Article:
The union of the Greek Church with the Latin, the deliverance of the Holy Land from Mohammedan rule, and the restoration of ecclesiastical discipline were the chief matters discussed by the Council.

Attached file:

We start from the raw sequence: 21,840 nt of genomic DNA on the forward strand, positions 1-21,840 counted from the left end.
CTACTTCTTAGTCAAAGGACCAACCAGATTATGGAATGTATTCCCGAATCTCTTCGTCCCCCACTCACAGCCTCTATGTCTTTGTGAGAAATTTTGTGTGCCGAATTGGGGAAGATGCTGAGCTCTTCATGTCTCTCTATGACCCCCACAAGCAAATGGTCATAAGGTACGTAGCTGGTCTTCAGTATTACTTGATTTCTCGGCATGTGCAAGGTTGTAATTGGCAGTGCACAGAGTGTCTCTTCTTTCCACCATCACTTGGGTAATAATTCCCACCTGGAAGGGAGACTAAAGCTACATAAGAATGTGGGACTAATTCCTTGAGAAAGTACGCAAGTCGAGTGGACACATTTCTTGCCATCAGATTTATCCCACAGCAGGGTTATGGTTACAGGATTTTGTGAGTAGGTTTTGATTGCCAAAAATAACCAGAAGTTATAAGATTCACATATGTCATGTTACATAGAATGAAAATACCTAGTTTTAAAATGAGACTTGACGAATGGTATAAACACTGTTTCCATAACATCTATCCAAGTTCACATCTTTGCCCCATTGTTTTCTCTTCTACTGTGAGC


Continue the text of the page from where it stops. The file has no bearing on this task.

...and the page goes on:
In the work of reuniting the Greek and Latin Churches the Friars Minor played a very conspicuous part. Through them the negotiations with the Emperor Paleologus, and the Greek Church had been carried on. Their efforts seemed for a time to be crowned with complete success. The Emperor sent civil and ecclesiastical representatives to the Council of Lyons to express the adherence of himself and the entire Greek Church to all the tenets of the Church of Rome. In presence of the assembled Council and amid great solemnity the envoys made a public profession of Faith, and the great Eastern schism seemed to be healed. Unfortunately the result was of very brief duration. In the course of a few years the Greeks had once more returned to their old condition of schism and heresy. Still, even for this temporary success great credit is due to Bonaventure, for to his personal influence it must in no small degree be attributed. His learning, his eloquence, his affability and his piety deeply impressed the Greeks. They marked their appreciation of his great ability by bestowing on him {101} the name of "Eutychius". He surpassed the high opinion which Pope Gregory had formed of him. His extraordinary gifts filled the whole Council with admiration. The facility and precision of his diction, the prudence and moderation of his counsel, the breadth and depth of his learning, his skill in controversy and his wonderful power of dispatching most weighty matters made him the most prominent figure in the whole of the assembly. At the same time, his humility and meekness and the cheerful sweetness of his disposition won all hearts. His words were listened to with sympathetic attention and never failed to produce the desired effect. It is recorded that he preached twice during the Council: first when it was officially announced that the Greeks were sending representatives to Lyons, and, secondly, when the reunion had been accomplished. A large number of his sermons are extant, but amongst them is not found either of these discourses.